Let me explain more. In our lives there are just a few activities that seem to invite family and friends (and sometimes people we don’t even know) in to our lives - with or without invitation. We’re expected to accept this way of behaving, whether we like it or not.
So what are these events? Probably quite a few - but I would suggest birth, marriage and death are way up there in the list of “open house” in to our lives.
Becoming pregnant is expected to be one of the most joyous occasions of our lives. The celebration of an ability to grow and develop a baby from a union of love, or is it?
For some becoming pregnant can be quite the opposite, it can be both physically and emotionally challenging. A pregnancy changes our lives in a ways that we hadn’t even considered or imagined. Family and friends are excited for us and it can often feel that well meaning people can become intrusive, asking questions, which can feel quite personal.
And the story telling! Stories of personal experiences. Ones we are too polite to say that we’d rather not know about.
It’s important not to forget about our significant others – 1:10 partners develop a mental health issue related to becoming a parent.
Becoming pregnant, giving birth and taking baby home, can be quite a challenging time. For some it really is a wonderful joyous time, welcoming all the questions and the readiness people have around us to touch our “bump” to feel the baby move.
But what if we don’t? What if we don’t instantly bond with our baby when they are born? How do you know what’s going on? What to look out for:
Baby blues are very common and usually occurs 2 to 4 days after having a baby. You may feel very emotional and liable to burst in to tears, for no apparent reason, having feelings of anxiety and tiredness. The baby blues only last a few days and are due to hormonal changes.
Postnatal Depression (PND)
PND is fairly common, occurring 1:10 mothers, often when the baby is just a few months old, although it can develop at any time in the first year. It can come on gradually or all of a sudden. It can be mild or quite hard-hitting. No one really knows what triggers it.
There is a suggestion that you are more likely to develop PND:
If you have a previous mental health problems, including depression.
Depression or anxiety during pregnancy.
Poor support from partner, family or friends – or marital difficulties.
A recent stressful event - e.g. death of someone close to you, relationship ending, losing a job.
Experienced domestic violence or previous abuse.
Arrived in a developed country as a refugee or to seek asylum.
A roller coaster of hormone levels affects our emotions and how we respond to different situations. But it’s important not to forget there has been, a complete change in life style and environment. Becoming a mother involves many losses, not only freedom but also, income and a sense of who you are. Even simple tasks of going out in the car or going on the bus can feel completely over whelming or remembering to talk to the plumber!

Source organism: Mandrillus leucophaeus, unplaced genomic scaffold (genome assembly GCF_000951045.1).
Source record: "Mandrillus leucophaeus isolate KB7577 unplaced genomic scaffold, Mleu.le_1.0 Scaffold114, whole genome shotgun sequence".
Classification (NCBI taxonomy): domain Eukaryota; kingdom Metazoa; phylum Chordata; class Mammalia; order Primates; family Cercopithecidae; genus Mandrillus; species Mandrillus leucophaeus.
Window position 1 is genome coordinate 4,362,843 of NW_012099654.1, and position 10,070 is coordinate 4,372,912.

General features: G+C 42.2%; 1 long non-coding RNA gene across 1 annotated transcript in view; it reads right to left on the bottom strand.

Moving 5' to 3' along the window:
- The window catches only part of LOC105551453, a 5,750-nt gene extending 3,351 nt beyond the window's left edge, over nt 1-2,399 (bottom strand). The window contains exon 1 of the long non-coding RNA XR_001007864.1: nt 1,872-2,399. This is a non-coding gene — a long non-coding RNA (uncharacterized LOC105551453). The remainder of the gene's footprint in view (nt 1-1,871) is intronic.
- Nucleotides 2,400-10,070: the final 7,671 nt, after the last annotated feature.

Sadly it is not always recognised and mothers are left to suffer in silence, because the problem is not diagnosed.
There are many symptoms and it is unlikely that you will experience all of them. Some mothers feel that they cannot cope, feelings of inadequacy as a mother and the inability to cope with their newborn baby. Some mothers feel very lethargic and tired, taking very little interest in the outside world. Emotions can become very intense, sadness, anger, anxiety, fear and panic, experiencing panic attacks, which often present with physical symptoms – rapid heartbeat, sweaty palms and feelings of sickness and faintness.
But do remember it’s worth having a physical check up, an under-active thyroid and low B12 levels can have very similar symptoms.
This is a serious psychiatric illness, occurring in 1:1000 new mothers; it usually starts quite suddenly a few weeks after birth, requiring treatment under psychiatric care. The mother becomes very restless, excited or elated and unable to sleep. She may be confused and disorientated, finding it difficult to relate to the world around her. Her behavior becomes increasingly bizarre and disturbing to people around her.
Talk to someone. Midwife, Health Visitor or GP. Don’t sit in silence, you aren’t the first to feel like this and sadly you won’t be the last. You are not alone. There is help out there, just ask.
You matter. You are important.
Baby Buddy / Best Beginnings (www.bestbeginnings.org.uk)
The Birth Trauma Association (www.birthtraumaassociation.org.uk)
PANDAS Foundation (www.pandasfoundation.org.uk)